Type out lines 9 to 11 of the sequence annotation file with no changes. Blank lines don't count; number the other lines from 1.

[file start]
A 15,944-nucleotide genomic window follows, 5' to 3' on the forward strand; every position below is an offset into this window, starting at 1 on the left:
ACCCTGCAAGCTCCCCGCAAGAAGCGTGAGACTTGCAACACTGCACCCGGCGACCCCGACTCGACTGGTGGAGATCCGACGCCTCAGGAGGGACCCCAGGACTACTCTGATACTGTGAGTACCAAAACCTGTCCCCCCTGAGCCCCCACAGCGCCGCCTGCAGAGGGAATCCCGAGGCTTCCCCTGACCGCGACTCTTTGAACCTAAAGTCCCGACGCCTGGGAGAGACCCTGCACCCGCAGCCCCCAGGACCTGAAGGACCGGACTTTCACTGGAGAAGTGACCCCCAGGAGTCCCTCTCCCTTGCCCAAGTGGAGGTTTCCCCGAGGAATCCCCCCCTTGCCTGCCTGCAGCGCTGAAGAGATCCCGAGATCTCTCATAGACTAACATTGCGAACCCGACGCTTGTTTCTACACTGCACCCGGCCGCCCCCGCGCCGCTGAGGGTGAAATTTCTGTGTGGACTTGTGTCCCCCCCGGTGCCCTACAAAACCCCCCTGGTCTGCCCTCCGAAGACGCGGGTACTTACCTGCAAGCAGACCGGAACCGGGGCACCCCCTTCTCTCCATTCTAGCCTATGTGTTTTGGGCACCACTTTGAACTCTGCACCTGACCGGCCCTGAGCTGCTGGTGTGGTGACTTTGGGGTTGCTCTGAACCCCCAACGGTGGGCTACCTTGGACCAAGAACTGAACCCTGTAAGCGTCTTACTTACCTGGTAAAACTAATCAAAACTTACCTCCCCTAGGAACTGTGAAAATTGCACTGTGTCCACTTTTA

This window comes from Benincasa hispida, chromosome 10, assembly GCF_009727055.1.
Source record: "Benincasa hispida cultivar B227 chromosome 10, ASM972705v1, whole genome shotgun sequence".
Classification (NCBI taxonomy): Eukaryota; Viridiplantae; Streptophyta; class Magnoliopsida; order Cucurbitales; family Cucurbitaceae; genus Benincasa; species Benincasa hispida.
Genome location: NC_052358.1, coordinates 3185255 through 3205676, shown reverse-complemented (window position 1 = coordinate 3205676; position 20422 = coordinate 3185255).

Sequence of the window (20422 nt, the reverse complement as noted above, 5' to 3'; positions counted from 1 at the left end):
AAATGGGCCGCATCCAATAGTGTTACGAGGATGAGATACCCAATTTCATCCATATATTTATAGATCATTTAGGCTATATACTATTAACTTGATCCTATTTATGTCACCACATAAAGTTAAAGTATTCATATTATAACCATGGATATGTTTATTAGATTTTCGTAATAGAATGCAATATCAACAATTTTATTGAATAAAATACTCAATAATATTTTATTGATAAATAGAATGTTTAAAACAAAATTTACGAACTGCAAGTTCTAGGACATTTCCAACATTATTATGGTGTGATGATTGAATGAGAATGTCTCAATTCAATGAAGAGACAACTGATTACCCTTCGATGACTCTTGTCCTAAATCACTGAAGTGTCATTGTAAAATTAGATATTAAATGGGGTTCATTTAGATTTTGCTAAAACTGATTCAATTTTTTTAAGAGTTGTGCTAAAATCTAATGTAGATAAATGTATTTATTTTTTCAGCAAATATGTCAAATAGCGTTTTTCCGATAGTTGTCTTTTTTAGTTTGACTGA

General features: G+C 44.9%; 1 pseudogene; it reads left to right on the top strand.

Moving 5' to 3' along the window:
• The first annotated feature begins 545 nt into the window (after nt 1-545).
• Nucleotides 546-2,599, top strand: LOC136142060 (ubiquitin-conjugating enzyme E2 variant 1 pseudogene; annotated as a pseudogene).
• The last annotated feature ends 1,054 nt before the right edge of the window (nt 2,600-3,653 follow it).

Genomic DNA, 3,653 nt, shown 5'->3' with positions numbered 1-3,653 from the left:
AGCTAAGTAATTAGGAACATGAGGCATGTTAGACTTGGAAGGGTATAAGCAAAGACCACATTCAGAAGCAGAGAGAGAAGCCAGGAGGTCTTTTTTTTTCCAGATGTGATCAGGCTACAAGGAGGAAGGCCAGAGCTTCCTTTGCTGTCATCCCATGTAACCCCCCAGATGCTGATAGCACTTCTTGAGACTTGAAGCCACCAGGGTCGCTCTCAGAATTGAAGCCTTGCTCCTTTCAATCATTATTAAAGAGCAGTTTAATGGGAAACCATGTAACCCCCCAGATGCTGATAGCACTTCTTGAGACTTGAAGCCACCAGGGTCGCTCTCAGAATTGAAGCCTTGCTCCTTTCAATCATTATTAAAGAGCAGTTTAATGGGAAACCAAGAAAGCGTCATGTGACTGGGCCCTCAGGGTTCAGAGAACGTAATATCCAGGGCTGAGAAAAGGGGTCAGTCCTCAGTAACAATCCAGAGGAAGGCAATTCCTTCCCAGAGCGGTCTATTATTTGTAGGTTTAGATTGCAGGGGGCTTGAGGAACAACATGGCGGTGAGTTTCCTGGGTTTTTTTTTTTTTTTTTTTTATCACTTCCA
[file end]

General features: G+C 44.9%; 1 pseudogene; it reads left to right on the top strand.

Moving 5' to 3' along the window:
• The first annotated feature begins 545 nt into the window (after nt 1-545).